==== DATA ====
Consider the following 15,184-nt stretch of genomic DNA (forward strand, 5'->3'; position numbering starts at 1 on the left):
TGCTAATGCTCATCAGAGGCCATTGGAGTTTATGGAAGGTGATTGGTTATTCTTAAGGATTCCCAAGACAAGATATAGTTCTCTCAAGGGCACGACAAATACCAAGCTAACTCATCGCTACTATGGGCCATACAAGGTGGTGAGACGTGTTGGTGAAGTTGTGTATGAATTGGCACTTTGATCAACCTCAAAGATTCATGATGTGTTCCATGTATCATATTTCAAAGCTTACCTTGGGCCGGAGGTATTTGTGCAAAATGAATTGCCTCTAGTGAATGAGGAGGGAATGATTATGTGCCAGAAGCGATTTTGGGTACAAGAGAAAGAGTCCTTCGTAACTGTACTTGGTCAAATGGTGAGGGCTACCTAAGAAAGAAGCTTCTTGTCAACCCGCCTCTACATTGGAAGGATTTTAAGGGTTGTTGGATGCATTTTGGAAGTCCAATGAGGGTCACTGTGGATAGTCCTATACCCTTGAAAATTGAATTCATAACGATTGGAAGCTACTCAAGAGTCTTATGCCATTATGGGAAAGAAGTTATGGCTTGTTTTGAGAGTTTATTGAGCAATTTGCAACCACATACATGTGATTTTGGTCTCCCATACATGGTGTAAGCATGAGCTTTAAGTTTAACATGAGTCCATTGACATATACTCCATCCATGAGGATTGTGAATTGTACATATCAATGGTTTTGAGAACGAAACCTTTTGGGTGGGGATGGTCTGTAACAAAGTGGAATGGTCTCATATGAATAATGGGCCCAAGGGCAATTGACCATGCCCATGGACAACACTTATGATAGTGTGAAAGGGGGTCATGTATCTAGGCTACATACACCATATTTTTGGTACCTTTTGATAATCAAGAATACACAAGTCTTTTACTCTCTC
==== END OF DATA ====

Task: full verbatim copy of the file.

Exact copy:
Consider the following 15,184-nt stretch of genomic DNA (forward strand, 5'->3'; position numbering starts at 1 on the left):
TGCTAATGCTCATCAGAGGCCATTGGAGTTTATGGAAGGTGATTGGTTATTCTTAAGGATTCCCAAGACAAGATATAGTTCTCTCAAGGGCACGACAAATACCAAGCTAACTCATCGCTACTATGGGCCATACAAGGTGGTGAGACGTGTTGGTGAAGTTGTGTATGAATTGGCACTTTGATCAACCTCAAAGATTCATGATGTGTTCCATGTATCATATTTCAAAGCTTACCTTGGGCCGGAGGTATTTGTGCAAAATGAATTGCCTCTAGTGAATGAGGAGGGAATGATTATGTGCCAGAAGCGATTTTGGGTACAAGAGAAAGAGTCCTTCGTAACTGTACTTGGTCAAATGGTGAGGGCTACCTAAGAAAGAAGCTTCTTGTCAACCCGCCTCTACATTGGAAGGATTTTAAGGGTTGTTGGATGCATTTTGGAAGTCCAATGAGGGTCACTGTGGATAGTCCTATACCCTTGAAAATTGAATTCATAACGATTGGAAGCTACTCAAGAGTCTTATGCCATTATGGGAAAGAAGTTATGGCTTGTTTTGAGAGTTTATTGAGCAATTTGCAACCACATACATGTGATTTTGGTCTCCCATACATGGTGTAAGCATGAGCTTTAAGTTTAACATGAGTCCATTGACATATACTCCATCCATGAGGATTGTGAATTGTACATATCAATGGTTTTGAGAACGAAACCTTTTGGGTGGGGATGGTCTGTAACAAAGTGGAATGGTCTCATATGAATAATGGGCCCAAGGGCAATTGACCATGCCCATGGACAACACTTATGATAGTGTGAAAGGGGGTCATGTATCTAGGCTACATACACCATATTTTTGGTACCTTTTGATAATCAAGAATACACAAGTCTTTTACTCTCTC